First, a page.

‘Yes, You’re Your Brother’s Keeper,’ Says This Political Powerhouse

C. Virginia Fields has devoted her professional life to serving others. Trained in social work, she served as president of the borough of Manhattan for eight years, after which she became CEO of the National Black Leadership Commission on AIDS. She remains its leader today.

I wanted to find out how she was able to navigate the rocky waters of New York City politics and where her inclusive style of leadership came from. Here are excerpts from our conversation.

Bruce Weinstein: In terms of your leadership style, you often use the phrase “deliberative process” and talk a lot about including the people who will be affected by your decision. How did you develop this approach to leadership?

C. Virginia Fields: I grew up in Birmingham, Alabama during the fifties and sixties, when the civil rights movement was at its peak. I saw black people—or Negroes as we were called at that time—not being able to vote or be involved decisions, policies or budgets that impacted your day-to-day life.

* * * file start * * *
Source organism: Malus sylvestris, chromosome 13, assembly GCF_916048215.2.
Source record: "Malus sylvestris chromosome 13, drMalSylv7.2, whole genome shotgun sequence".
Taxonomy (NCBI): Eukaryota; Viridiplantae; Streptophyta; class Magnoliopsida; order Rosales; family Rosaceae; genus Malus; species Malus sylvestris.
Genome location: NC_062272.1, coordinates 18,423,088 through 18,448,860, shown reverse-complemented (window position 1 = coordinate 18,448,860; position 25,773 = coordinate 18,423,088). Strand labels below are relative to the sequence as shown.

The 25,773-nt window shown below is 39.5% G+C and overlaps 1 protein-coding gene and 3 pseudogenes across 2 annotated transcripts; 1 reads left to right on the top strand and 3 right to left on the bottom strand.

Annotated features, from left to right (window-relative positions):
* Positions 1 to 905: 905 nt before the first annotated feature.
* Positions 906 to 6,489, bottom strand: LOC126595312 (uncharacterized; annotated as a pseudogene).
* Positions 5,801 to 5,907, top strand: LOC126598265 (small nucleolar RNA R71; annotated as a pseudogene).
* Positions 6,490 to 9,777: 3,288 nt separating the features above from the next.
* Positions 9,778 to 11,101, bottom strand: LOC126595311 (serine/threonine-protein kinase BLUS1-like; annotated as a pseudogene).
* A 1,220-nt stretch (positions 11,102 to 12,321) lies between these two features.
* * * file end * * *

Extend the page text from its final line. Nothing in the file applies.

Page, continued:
One of the reasons I wanted to go into government is because of my background as a social worker and seeing how policies and budgets impact everything we do. I started thinking that I need to be on the other end to set some policies. For example, if you reallocate money from senior citizens centers, how will that affect people who get their meals from those centers?

Weinstein: What was your family life like?

Fields: My mother helped to get the people in our community registered to vote. She was active in the church missionary society and the civil rights movement that was led by the minister of our church at that time, the late Reverend Fred Shuttlesworth. I’d see my mother out there doing things that made a difference in the lives of people in the church, in the community, on a civil and social justice level.


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